|Aitcheson v. Stalker
||Bill (Financial Instrument), Death - Presumption of, Mala Fides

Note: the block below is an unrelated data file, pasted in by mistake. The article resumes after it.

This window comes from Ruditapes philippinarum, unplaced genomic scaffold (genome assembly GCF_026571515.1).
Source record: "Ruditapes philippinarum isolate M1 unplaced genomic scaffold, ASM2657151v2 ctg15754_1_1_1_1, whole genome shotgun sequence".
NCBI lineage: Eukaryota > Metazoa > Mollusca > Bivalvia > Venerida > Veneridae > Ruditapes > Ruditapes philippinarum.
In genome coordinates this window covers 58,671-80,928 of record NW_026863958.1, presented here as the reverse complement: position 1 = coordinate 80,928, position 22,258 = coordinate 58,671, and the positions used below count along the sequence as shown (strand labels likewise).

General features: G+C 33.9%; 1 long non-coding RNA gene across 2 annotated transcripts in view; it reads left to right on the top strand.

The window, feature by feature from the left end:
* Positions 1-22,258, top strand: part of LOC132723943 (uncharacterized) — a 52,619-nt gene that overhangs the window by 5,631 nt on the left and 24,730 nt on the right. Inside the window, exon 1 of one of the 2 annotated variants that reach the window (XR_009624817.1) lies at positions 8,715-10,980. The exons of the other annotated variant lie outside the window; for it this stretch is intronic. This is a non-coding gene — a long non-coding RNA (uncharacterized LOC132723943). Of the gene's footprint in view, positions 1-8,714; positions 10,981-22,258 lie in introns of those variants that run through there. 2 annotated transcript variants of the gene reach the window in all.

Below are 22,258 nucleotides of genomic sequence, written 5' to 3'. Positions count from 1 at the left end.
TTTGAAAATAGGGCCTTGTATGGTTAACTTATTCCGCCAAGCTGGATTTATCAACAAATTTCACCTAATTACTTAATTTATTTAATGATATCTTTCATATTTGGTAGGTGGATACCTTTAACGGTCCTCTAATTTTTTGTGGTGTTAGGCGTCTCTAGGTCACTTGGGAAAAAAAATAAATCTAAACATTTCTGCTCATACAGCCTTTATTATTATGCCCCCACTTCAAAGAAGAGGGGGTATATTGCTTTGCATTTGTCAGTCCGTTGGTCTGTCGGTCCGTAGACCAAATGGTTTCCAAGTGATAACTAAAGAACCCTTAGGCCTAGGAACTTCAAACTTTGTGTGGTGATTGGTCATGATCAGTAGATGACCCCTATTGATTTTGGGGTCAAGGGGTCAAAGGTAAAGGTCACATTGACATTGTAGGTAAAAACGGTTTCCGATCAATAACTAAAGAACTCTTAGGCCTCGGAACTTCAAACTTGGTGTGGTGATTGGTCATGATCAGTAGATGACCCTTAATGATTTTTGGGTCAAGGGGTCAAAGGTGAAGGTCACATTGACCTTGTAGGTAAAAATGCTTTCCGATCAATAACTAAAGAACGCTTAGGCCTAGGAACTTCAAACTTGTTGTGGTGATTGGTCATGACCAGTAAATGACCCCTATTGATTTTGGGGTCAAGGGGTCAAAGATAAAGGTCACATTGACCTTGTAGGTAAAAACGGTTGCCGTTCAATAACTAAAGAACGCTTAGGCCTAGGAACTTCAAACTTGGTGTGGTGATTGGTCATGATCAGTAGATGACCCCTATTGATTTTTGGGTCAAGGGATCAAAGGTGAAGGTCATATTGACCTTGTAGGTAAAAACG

||In January 1770, Andrew Stalker accepted a bill for £42 sterling payable to his sister-in-law, Rebecca Spreull. Both of them died shortly afterward. Spreull's husband, John of Milton, sued Stalker's nephew, Samuel, for payment of this bill. The Sheriff of Lanark found Samuel Stalker liable, but around that time (March 1771) John Spreull died. The trustees of Spreull's son, who had been abroad, then obtained confirmation and charged Stalker upon the Sheriff's order. The case went dormant for several years, but in January 1777 Lord Kennet found Stalker liable. Stalker then petitioned the Court to alter this interlocutor, claiming several additional grounds of compensation. He also contended that the confirmation of John Aitcheson, the surviving trustee, was inept, for the person in whose name it was given - John Spreull, junior - had perished in a shipwreck shortly before his father's death. Furthermore, Stalker claimed that the original decreet charged on was null and void, for John Spreull, senior, had died shortly beforehand. John Aitcheson countered the suspender's various pleas of compensation, and declared that Stalker's contention regarding the death of Spreull, senior, was clearly false. He also claimed that there was no evidence that Spreull, junior, had been lost at sea, and that he was merely "abroad on business."